Backing for the Better Care and Reconciliation Act (BCRA), Senate Republicans' version to repeal and replace the Affordable Care Act, is faltering. In one sign of party disunity, President Donald Trump recently tweeted a "repeal then replace" Obamacare message that Sen. Majority Leader Mitch McConnell (R-Ky.) quickly dismissed.

Senators were initially planning to vote on the bill last week, but McConnell announced the vote would be delayed until after the July 4 holiday as negotiations continued.

Meanwhile, an NPR/PBS NewsHour/Marist poll of 1,200 adult Americans in late June found that 17 percent of respondents approve of the BCRA. Further, a Kaiser Family Foundation poll in late June found sour attitudes toward Trump's signature campaign vow to upend Obamacare.

"A majority of Americans say they have an unfavorable view of the plan (55 percent) while three in ten have a favorable view," according to the KFF poll. "In the past month, support for the replacement plan has decreased among Republicans (from 67 percent in May to 56 percent currently) and among supporters of President Trump (from 69 percent to 55 percent)."

While every Democratic Party senator opposes the BCRA, dissent from GOP statehouses is developing.

In a letter to McConnell and Sen. Minority Leader Chuck Schumer, (D-N.Y.) about the BCRA, New Hampshire's Republican Gov. Chris S. Sununu publicly announced his opposition to the healthcare measure.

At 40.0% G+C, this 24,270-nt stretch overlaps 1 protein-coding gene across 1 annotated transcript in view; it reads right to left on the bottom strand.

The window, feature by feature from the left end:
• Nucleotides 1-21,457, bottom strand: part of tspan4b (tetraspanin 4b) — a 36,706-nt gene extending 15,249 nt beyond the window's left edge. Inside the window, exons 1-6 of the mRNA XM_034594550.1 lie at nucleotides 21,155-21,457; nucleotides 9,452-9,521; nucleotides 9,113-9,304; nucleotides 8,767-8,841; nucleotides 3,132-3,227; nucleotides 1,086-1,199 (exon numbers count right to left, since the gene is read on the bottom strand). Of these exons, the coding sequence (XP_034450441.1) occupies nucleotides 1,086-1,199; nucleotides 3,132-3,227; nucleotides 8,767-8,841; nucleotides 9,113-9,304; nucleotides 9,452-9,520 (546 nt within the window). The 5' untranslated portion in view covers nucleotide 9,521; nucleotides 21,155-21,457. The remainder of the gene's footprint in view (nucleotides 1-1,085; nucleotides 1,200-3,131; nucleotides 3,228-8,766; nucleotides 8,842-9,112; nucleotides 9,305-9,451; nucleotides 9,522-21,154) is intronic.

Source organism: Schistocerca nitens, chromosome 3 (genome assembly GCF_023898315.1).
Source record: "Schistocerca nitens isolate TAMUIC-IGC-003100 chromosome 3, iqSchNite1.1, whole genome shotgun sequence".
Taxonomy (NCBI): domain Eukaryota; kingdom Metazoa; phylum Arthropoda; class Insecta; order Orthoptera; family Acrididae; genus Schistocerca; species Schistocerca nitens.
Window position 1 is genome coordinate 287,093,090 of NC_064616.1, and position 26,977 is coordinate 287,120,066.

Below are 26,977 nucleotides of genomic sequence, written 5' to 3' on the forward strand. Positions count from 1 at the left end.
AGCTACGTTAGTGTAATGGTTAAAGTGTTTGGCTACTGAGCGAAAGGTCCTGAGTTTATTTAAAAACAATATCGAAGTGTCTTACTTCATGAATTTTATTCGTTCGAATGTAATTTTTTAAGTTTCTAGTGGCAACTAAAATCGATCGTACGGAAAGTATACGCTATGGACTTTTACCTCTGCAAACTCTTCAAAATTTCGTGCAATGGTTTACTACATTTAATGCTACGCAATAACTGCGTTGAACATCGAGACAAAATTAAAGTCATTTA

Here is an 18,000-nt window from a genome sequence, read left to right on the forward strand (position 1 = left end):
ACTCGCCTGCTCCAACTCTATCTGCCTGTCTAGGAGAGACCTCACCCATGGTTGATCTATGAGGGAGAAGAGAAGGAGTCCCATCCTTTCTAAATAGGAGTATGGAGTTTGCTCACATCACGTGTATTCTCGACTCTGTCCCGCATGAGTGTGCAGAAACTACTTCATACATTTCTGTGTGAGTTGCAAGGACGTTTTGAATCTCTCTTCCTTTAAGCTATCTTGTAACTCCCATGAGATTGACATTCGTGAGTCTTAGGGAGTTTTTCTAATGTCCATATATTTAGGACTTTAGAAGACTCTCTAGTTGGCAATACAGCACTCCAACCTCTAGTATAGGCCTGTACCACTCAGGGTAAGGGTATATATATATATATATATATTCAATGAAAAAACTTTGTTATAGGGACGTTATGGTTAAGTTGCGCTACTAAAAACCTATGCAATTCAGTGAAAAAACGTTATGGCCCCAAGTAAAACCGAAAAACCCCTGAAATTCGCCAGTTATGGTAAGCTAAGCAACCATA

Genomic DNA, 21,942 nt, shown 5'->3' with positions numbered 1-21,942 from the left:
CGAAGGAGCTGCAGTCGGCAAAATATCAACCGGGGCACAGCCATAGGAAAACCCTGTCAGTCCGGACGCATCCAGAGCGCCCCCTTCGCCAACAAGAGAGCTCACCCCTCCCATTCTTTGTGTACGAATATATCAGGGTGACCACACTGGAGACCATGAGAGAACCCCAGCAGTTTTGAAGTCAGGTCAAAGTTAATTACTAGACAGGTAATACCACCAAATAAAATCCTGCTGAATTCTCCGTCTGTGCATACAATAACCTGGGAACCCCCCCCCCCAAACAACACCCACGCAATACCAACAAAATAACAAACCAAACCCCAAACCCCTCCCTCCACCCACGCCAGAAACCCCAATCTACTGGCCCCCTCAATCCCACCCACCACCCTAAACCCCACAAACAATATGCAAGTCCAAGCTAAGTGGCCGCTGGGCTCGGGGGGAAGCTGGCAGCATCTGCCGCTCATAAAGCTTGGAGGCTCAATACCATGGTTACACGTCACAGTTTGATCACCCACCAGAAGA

"Taken as a whole, we believe that the changes proposed in the BCRA will lead to cuts in eligibility, loss of coverage, or significant increases in state taxes," Sununu said. "New Hampshire is proud of its tradition of not having an income tax or sales tax and remains vigilant against down-shifting of costs onto states that become general fund liabilities."

GOP governors joining Sununu to oppose the current version of the BCRA include Ohio's John Kasich, Massachusetts' Charlie Baker, Vermont's Phil Scott and Nevada's Brian Sandoval.

America's Health Insurance Plans (AHIP) is analyzing the evolving changes in the BCRA, according to Kristine Grow, vice president of communications. AHIP is a national trade group that advocates politically for 1,300 member firms that sell health insurance coverage to over 200 million Americans.

In a letter to Sen. Finance Chairman Orrin Hatch (R-Utah), Marilyn B. Tavenner, AHIP's president and CEO, urged caution in ACA reform: "Medicaid funding must be adequate to meet the healthcare and service needs of beneficiaries and provide actuarially sound resources to state Medicaid programs and Medicaid health plans."

The California Association of Health Plans, which represents 49 full-service healthcare plans providing coverage to over 25 million Californians, declined a request for comment on the BCRA, referring a reporter to AHIP.

Paul Markovich, president and CEO of Blue Shield of California, a CAHP member, came out against the BCRA.

"Under the Affordable Care Act, 5 million Californians have obtained meaningful, and potentially life-saving, access to health care — many for the first time," Markovich said. "This bill would put coverage out of reach or even take coverage away from far too many of them."

The nonpartisan Congressional Budget Office's score of the BCRA said it would cause 22 million Americans to lose their Medicaid coverage by 2026, while reducing the federal deficit by $321 billion during the same time period. A future CBO score of a revised BCRA could change that number of uninsured Americans.